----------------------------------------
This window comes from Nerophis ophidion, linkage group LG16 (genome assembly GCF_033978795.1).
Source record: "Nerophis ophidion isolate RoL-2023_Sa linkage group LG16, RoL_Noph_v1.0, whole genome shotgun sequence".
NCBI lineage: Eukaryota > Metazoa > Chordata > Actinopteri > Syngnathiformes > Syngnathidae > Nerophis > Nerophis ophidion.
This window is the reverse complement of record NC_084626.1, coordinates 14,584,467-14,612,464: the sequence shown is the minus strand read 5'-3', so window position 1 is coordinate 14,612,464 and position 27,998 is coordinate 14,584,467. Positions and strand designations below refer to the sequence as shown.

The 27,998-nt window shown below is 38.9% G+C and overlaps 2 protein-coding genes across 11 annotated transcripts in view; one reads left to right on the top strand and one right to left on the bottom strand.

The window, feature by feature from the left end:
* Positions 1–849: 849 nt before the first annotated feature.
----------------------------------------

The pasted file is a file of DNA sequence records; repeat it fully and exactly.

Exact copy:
This window comes from Nerophis ophidion, linkage group LG16 (genome assembly GCF_033978795.1).
Source record: "Nerophis ophidion isolate RoL-2023_Sa linkage group LG16, RoL_Noph_v1.0, whole genome shotgun sequence".
NCBI lineage: Eukaryota > Metazoa > Chordata > Actinopteri > Syngnathiformes > Syngnathidae > Nerophis > Nerophis ophidion.
This window is the reverse complement of record NC_084626.1, coordinates 14,584,467-14,612,464: the sequence shown is the minus strand read 5'-3', so window position 1 is coordinate 14,612,464 and position 27,998 is coordinate 14,584,467. Positions and strand designations below refer to the sequence as shown.

The 27,998-nt window shown below is 38.9% G+C and overlaps 2 protein-coding genes across 11 annotated transcripts in view; one reads left to right on the top strand and one right to left on the bottom strand.

The window, feature by feature from the left end:
* Positions 1–849: 849 nt before the first annotated feature.